BACKGROUND: Sickle cell disease contributes substantially to mortality in children younger than 5 years in sub-Saharan Africa. In Uganda, 20,000 babies per year are thought to be born with sickle cell disease, but accurate data are not available. We did the cross-sectional Uganda Sickle Surveillance Study to assess the burden of disease. METHODS: The primary objective of the study was to calculate prevalence of sickle cell trait and disease. We obtained punch samples from dried blood spots routinely collected from HIV-exposed infants in ten regions and 112 districts across Uganda for the national Early Infant Diagnosis programme. Haemoglobin electrophoresis by isoelectric focusing was done on all samples to identify those from babies with sickle trait or disease. FINDINGS: Between February, 2014, and March, 2015, 99,243 dried blood spots were analysed and results were available for 97,631. The overall number of children with sickle cell trait was 12,979 (13·3%) and with disease was 716 (0·7%). Sickle cell numbers ranged from 631 (4·6%) for trait and 23 (0·2%) for disease of 13,649 in the South Western region to 1306 (19·8%) for trait and 96 (1·5%) for disease of 6581 in the East Central region. Sickle cell trait was seen in all districts. The lowest prevalence was less than 3·0% in two districts. Eight districts had prevalence greater than 20·0%, with the highest being 23·9%. Sickle cell disease was less common in children older than 12 months or who were HIV positive, which is consistent with comorbidity and early mortality. INTERPRETATION: Prevalence of sickle cell trait and disease were high in Uganda, with notable variation between regions and districts. The data will help to inform national strategies for sickle cell disease, including neonatal screening. FUNDING: Cincinnati Children's Research Foundation.


Assuntos
Anemia Falciforme/epidemiologia , Criança , Pré-Escolar , Comorbidade , Estudos Transversais , Feminino , Humanos , Lactente , Recém-Nascido , Masculino , Prevalência , Traço Falciforme/epidemiologia , Uganda/epidemiologia
9.
Blood Adv ; 1(1): 93-100, 2016 Nov 29.
Artigo em Inglês | MEDLINE | ID: mdl-29296698

RESUMO

The Uganda Sickle Surveillance Study analyzed dried blood spots that were collected from almost 100 000 infants and young children from all 10 regions and 112 districts in the Republic of Uganda, with the primary objective of determining the prevalence of sickle cell trait and disease. An overall prevalence of 13.3% sickle cell trait and 0.7% sickle cell disease was recently reported. The isoelectric focusing electrophoresis technique coincidentally revealed numerous hemoglobin (Hb) variants (defined as an electrophoresis band that was not Hb A, Hb F, Hb S, or Hb C) with an overall country-wide prevalence of 0.5%, but with considerable geographic variability, being highest in the northwest regions and districts. To elucidate these Hb variants, the original isoelectric focusing (IEF) gels were reviewed to identify and locate the variant samples; corresponding dried blood spots were retrieved for further testing. Subsequent DNA-based investigation of 5 predominant isoelectric focusing patterns identified 2 α-globin variants (Hb Stanleyville II, Asn78Lys; Hb G-Pest, Asp74Asn), 1 ß-globin variant (Hb O-Arab, Glu121Lys), and 2 fusion globin variants (Hb P-Nilotic, ß31-δ50; Hb Kenya, Aγ81Leu-ß86Ala). Compound heterozygotes containing an Hb variant plus Hb S were also identified, including both Hb S/O-Arab and HbS/Kenya. Regional differences in the types and prevalence of these hemoglobin variants likely reflect tribal ancestries and migration patterns. Algorithms are proposed to characterize these Hb variants, which will be helpful for emerging neonatal hemoglobinopathy screening programs that are under way in sub-Saharan Africa.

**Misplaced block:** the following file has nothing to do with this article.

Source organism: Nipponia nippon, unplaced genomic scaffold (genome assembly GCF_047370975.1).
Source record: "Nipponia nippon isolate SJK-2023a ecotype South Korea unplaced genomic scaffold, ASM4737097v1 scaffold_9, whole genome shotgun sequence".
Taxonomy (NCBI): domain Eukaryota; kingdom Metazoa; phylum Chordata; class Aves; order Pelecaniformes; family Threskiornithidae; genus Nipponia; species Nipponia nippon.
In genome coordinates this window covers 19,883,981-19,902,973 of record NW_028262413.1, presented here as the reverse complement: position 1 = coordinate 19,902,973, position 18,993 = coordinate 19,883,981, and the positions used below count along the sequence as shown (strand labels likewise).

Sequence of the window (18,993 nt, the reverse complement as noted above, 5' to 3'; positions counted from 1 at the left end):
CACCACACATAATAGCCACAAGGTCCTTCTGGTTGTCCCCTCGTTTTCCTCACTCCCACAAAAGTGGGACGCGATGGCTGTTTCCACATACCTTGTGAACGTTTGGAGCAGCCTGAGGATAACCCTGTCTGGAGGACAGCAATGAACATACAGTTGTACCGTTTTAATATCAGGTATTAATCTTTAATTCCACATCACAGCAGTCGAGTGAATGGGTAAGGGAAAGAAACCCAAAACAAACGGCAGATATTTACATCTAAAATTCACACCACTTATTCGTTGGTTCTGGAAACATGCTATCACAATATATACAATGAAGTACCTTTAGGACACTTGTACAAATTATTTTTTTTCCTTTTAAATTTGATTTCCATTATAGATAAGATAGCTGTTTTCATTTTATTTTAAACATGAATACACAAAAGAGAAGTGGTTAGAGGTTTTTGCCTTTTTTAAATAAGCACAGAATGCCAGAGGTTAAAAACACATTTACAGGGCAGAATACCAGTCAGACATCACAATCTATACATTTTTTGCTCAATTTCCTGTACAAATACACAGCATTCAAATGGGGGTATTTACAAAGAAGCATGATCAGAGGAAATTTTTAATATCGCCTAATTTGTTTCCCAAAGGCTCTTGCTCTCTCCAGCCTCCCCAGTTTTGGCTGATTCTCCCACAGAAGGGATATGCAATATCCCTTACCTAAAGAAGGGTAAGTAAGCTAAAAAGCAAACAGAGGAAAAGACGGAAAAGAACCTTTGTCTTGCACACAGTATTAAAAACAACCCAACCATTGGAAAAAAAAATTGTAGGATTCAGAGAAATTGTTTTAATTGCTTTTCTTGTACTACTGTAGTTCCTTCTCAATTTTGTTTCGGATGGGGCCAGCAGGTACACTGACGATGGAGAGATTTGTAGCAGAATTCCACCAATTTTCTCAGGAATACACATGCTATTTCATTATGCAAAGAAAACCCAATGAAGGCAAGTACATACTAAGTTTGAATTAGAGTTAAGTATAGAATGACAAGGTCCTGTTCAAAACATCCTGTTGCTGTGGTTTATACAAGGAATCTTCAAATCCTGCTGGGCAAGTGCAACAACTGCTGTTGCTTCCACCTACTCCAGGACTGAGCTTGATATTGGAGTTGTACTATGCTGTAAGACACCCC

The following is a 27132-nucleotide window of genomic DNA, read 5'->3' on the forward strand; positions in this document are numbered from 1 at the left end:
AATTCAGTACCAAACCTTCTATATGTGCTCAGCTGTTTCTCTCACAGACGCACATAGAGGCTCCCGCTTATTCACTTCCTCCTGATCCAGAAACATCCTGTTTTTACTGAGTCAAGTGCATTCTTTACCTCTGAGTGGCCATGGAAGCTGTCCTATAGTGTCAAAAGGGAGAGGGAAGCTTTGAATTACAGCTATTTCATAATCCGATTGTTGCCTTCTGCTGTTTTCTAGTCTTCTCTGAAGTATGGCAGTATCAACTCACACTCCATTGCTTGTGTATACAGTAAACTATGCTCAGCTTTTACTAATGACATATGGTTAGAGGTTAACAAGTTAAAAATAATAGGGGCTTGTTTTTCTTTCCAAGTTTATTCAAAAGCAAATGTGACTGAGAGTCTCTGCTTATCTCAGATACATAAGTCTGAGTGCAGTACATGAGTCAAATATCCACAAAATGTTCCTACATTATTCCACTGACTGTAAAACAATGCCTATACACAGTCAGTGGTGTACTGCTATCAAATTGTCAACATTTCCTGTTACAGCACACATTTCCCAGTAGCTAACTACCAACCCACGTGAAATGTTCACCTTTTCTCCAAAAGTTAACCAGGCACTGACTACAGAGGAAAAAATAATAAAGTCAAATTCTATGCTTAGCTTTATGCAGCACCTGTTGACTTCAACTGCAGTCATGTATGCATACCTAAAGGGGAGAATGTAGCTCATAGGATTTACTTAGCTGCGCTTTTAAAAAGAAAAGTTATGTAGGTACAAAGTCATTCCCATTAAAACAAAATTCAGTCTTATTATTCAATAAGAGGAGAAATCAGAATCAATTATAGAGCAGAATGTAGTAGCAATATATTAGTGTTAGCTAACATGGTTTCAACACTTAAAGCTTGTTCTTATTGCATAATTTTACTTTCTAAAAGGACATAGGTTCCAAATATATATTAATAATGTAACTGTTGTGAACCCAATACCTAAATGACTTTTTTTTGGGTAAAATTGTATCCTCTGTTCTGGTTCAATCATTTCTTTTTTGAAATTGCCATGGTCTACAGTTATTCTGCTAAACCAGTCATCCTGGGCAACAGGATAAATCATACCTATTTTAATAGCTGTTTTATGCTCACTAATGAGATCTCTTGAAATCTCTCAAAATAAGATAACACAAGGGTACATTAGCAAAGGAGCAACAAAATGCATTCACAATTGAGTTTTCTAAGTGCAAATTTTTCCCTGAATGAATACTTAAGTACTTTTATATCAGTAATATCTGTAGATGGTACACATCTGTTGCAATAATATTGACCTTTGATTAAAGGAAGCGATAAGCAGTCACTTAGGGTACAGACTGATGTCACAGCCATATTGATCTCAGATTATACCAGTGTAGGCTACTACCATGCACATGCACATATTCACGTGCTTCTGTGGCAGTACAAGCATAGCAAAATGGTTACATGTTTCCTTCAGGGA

10.
Afr Health Sci ; 15(2): 682-9, 2015 Jun.
Artigo em Inglês | MEDLINE | ID: mdl-26124820

RESUMO

BACKGROUND: Sickle cell anaemia is prevalent in sub Saharan Africa. While α+-thalassaemia is known to modulate sickle cell anaemia, its magnitude and significance in Uganda have hitherto not been described. OBJECTIVES: To determine the prevalence of α+thalassaemia among sickle cell anaemia patients in Mulago Hospital and to describe the clinical and laboratory findings in these patients. METHODS: A cross sectional study was carried out on patients with sickle cell anaemia in Kampala. Dried blood spots were used to analyze for the deletional α+ thalassaemia using multiplex polymerase chain reaction. RESULTS: Of the 142 patients with sickle cell anaemia, 110 (77.5%) had the αα+thalassaemia deletion. The gene frequency of (-α) was 0.425. Ninety one percent (100/110) of those with α+thalassaemia were heterozygous (αα/α-). Amongst the patients older than 60 months, 15 (83.3%) of those without αα+thalassaemia had significant hepatomegaly of greater than 4 cm compared to 36 (45.6%) of those with α+thalassaemia (p=0.003). CONCLUSION: The gene frequency of (-α) of 0.425 noted in this study is higher than that reported from many places in Africa. Concurrent alpha thalassemia might be a protective trait against significant hepatomegaly in sickle cell anaemia patients more than 60 months of age at Mulago hospital.


Assuntos